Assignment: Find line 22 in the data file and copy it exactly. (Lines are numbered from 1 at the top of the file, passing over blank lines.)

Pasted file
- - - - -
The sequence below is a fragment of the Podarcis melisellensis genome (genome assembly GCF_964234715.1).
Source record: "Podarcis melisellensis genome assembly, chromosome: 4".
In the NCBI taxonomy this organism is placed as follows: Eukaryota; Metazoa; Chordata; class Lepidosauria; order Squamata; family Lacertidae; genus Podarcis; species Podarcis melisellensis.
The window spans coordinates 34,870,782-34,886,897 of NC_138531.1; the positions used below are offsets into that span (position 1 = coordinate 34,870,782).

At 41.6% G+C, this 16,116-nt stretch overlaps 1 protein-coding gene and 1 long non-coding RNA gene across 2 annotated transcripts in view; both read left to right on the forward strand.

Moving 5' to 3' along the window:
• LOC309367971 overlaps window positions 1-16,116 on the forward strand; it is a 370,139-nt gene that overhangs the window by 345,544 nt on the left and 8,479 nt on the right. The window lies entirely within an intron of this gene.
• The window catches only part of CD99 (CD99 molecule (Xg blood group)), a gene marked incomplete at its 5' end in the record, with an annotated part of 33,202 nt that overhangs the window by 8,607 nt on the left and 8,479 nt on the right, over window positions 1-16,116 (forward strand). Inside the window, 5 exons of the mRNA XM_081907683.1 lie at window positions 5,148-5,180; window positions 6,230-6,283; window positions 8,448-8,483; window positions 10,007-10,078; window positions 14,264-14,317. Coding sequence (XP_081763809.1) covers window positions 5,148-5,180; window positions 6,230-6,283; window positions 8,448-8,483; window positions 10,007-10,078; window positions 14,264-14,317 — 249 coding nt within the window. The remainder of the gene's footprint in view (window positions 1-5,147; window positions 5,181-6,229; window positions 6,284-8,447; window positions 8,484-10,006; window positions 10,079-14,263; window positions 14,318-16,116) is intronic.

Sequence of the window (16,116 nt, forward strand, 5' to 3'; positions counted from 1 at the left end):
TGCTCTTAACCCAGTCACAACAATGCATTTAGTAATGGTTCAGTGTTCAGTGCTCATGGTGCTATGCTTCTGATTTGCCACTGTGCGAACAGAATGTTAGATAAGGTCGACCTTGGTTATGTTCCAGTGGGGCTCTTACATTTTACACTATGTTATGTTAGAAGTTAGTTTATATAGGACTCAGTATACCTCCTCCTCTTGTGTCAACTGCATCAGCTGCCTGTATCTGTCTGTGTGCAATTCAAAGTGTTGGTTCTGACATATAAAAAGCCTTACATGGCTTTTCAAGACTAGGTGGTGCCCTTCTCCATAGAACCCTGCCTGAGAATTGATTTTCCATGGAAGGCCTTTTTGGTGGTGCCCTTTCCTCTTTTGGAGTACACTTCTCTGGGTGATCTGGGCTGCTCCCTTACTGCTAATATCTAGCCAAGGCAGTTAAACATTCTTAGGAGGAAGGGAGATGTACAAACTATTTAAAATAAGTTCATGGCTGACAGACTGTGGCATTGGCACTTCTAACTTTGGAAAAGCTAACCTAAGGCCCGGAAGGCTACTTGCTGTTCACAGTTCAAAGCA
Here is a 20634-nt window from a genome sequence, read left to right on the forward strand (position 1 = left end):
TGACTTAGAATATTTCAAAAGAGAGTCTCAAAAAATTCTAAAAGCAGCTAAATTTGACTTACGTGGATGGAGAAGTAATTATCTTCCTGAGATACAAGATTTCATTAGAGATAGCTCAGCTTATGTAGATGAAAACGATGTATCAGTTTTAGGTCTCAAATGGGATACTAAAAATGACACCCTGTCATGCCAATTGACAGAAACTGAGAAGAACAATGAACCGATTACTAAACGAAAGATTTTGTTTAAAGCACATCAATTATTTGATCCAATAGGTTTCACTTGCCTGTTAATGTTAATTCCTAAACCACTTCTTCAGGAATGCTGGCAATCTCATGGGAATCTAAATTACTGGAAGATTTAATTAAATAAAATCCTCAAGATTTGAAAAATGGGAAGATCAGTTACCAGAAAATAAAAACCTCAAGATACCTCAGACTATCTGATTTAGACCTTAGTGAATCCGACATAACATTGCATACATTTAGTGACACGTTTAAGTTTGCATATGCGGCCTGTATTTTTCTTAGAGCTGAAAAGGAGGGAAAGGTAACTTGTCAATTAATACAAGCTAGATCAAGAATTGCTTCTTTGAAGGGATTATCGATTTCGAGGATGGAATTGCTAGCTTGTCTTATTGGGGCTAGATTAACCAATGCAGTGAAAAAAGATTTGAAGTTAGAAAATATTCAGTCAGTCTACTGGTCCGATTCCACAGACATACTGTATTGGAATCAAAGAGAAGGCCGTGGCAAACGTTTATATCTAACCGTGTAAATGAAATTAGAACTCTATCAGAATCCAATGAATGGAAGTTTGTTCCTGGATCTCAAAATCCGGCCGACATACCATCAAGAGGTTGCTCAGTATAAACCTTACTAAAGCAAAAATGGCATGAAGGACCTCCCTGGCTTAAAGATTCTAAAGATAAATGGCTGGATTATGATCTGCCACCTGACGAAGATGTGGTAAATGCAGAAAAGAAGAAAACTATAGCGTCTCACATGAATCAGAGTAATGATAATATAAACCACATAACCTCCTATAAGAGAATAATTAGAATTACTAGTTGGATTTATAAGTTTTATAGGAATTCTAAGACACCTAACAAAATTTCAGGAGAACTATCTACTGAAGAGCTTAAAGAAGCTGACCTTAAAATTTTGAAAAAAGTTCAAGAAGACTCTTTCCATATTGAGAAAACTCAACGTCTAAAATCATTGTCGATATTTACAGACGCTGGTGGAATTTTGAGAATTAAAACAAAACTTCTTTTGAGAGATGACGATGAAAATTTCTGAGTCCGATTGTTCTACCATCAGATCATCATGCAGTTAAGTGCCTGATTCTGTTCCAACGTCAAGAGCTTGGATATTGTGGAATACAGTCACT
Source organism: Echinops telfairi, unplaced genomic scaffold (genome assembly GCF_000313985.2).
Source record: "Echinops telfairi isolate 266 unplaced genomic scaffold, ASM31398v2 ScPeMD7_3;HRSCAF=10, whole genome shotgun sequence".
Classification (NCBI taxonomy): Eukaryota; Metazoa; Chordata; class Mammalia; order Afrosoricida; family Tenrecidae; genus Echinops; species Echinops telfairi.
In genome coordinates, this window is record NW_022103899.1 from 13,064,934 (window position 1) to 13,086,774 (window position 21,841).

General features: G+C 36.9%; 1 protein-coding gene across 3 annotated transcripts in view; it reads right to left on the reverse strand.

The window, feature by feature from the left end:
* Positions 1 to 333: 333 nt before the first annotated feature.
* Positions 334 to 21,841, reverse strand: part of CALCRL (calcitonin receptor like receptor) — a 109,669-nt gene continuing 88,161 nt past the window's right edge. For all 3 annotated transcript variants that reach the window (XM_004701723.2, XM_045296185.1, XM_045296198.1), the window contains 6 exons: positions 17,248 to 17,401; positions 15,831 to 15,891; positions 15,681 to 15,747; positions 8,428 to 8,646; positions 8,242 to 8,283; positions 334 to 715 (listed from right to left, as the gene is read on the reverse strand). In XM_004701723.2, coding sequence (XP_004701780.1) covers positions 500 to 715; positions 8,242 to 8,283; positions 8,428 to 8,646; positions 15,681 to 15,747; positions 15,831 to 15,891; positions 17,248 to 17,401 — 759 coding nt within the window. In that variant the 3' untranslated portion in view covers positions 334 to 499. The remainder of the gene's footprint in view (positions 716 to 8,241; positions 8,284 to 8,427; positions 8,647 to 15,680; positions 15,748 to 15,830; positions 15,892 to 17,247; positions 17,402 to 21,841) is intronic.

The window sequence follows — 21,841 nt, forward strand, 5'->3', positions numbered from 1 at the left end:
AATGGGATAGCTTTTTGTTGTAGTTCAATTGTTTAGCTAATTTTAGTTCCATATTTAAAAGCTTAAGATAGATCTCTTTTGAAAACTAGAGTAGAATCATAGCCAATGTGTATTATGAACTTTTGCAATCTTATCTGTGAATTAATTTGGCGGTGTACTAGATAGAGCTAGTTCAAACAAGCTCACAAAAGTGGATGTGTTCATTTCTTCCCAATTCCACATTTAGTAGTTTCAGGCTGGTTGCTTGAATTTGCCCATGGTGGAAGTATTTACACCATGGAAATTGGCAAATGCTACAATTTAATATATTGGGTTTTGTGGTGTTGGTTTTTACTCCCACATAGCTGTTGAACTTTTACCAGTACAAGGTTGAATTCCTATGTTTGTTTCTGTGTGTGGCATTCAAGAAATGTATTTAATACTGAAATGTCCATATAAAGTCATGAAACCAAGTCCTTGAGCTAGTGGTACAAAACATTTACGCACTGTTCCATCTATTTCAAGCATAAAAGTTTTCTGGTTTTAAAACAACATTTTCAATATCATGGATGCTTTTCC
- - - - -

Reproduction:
AATGGGATAGCTTTTTGTTGTAGTTCAATTGTTTAGCTAATTTTAGTTCCATATTTAAAAGCTTAAGATAGATCTCTTTTGAAAACTAGAGTAGAATCATAGCCAATGTGTATTATGAACTTTTGCAATCTTATCTGTGAATTAATTTGGCGGTGTACTAGATAGAGCTAGTTCAAACAAGCTCACAAAAGTGGATGTGTTCATTTCTTCCCAATTCCACATTTAGTAGTTTCAGGCTGGTTGCTTGAATTTGCCCATGGTGGAAGTATTTACACCATGGAAATTGGCAAATGCTACAATTTAATATATTGGGTTTTGTGGTGTTGGTTTTTACTCCCACATAGCTGTTGAACTTTTACCAGTACAAGGTTGAATTCCTATGTTTGTTTCTGTGTGTGGCATTCAAGAAATGTATTTAATACTGAAATGTCCATATAAAGTCATGAAACCAAGTCCTTGAGCTAGTGGTACAAAACATTTACGCACTGTTCCATCTATTTCAAGCATAAAAGTTTTCTGGTTTTAAAACAACATTTTCAATATCATGGATGCTTTTCC